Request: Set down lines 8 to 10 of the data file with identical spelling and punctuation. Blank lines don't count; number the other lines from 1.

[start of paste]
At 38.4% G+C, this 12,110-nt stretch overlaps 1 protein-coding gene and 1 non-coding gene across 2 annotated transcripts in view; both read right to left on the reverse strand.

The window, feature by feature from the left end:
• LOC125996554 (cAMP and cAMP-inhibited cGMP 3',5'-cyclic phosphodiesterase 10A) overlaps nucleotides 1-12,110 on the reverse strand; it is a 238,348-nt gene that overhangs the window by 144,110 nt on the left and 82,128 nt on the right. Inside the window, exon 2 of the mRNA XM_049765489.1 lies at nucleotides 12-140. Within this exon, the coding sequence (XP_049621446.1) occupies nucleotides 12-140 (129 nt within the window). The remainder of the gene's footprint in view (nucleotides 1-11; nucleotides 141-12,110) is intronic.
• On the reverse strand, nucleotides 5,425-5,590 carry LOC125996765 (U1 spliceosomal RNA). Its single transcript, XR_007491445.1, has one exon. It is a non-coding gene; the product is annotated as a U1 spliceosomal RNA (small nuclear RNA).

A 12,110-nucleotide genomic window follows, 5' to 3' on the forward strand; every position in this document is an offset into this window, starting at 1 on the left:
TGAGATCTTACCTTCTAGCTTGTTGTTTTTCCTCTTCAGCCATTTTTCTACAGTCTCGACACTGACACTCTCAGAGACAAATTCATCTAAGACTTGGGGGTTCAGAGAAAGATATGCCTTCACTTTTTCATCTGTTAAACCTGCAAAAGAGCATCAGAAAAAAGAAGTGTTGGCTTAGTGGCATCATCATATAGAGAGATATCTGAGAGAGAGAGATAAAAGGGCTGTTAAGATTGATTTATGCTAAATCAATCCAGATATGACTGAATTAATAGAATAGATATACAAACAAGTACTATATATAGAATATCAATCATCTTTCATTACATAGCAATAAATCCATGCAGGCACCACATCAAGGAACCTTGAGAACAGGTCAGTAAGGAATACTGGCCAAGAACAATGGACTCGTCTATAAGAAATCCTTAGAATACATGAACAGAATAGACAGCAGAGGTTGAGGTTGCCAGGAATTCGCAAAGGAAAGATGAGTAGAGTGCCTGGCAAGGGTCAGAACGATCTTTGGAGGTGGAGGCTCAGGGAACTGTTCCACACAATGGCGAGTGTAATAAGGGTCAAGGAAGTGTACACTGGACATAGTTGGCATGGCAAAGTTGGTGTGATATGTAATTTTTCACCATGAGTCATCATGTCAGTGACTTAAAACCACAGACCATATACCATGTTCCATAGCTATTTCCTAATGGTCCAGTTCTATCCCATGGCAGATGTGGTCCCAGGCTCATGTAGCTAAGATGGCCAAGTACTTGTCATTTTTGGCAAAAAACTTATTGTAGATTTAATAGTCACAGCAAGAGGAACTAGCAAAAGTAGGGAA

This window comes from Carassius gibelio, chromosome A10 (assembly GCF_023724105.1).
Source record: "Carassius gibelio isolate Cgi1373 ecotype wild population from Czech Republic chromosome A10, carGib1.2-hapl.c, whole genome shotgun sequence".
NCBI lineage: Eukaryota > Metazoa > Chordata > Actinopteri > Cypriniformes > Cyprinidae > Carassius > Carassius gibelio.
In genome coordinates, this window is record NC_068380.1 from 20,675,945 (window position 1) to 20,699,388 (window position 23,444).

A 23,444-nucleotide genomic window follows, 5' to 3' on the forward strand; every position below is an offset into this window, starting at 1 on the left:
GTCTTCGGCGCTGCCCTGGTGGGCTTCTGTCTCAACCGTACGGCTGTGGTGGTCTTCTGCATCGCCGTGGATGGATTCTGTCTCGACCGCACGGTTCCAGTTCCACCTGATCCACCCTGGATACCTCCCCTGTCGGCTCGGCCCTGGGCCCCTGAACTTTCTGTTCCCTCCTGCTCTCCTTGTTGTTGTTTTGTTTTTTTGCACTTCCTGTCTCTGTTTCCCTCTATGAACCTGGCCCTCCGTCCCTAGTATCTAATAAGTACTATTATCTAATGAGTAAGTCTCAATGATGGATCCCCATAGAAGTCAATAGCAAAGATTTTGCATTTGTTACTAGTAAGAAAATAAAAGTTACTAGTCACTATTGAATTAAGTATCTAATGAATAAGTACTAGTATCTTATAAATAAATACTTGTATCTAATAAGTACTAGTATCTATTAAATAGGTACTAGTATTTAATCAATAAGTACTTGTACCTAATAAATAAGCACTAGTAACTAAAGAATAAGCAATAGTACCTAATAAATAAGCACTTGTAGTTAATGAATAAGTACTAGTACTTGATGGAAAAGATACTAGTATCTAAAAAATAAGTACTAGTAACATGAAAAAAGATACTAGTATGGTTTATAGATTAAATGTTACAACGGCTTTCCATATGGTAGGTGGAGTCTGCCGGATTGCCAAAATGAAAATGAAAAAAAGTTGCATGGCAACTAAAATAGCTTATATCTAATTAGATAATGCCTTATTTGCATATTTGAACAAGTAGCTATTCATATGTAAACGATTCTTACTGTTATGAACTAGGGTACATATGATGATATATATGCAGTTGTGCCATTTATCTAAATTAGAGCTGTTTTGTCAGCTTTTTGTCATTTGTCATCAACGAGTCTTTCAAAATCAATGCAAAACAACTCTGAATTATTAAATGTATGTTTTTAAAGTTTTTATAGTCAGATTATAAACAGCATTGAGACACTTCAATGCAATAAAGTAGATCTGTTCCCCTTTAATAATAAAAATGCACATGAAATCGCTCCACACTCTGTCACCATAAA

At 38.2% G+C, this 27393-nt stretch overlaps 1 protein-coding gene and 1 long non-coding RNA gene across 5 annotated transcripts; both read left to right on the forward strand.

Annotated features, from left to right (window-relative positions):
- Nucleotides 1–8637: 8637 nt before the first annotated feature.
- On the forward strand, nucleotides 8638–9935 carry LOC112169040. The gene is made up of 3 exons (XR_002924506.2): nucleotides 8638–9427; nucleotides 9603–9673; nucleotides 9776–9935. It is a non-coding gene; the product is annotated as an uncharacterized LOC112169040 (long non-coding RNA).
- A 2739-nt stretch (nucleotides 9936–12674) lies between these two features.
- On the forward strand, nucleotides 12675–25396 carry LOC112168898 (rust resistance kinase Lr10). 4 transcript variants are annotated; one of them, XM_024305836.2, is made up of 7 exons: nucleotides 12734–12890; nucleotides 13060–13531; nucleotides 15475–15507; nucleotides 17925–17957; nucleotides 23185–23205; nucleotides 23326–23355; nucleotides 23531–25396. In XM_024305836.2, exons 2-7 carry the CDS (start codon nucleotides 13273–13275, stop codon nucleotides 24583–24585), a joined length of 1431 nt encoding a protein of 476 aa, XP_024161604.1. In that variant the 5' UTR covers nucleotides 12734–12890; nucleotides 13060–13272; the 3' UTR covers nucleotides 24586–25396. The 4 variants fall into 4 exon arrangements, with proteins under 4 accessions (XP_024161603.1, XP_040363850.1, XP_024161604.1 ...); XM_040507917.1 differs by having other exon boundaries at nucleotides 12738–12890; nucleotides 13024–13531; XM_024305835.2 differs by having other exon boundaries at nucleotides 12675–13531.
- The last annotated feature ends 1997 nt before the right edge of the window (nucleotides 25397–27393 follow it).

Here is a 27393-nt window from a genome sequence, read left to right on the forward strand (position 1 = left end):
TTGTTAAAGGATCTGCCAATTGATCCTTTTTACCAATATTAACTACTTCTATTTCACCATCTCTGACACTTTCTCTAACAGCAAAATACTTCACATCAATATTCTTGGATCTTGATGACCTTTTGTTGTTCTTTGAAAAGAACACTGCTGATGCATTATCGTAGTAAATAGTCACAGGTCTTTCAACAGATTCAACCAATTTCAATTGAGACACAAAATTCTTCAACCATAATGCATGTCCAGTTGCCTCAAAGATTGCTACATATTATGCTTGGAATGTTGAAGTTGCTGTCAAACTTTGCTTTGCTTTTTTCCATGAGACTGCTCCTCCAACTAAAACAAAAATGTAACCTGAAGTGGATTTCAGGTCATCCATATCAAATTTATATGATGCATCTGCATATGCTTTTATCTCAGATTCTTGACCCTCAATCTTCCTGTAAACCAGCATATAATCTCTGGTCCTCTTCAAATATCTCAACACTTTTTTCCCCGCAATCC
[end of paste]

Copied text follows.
Source record: "Carassius gibelio isolate Cgi1373 ecotype wild population from Czech Republic chromosome A10, carGib1.2-hapl.c, whole genome shotgun sequence".
NCBI lineage: Eukaryota > Metazoa > Chordata > Actinopteri > Cypriniformes > Cyprinidae > Carassius > Carassius gibelio.
In genome coordinates, this window is record NC_068380.1 from 20,675,945 (window position 1) to 20,699,388 (window position 23,444).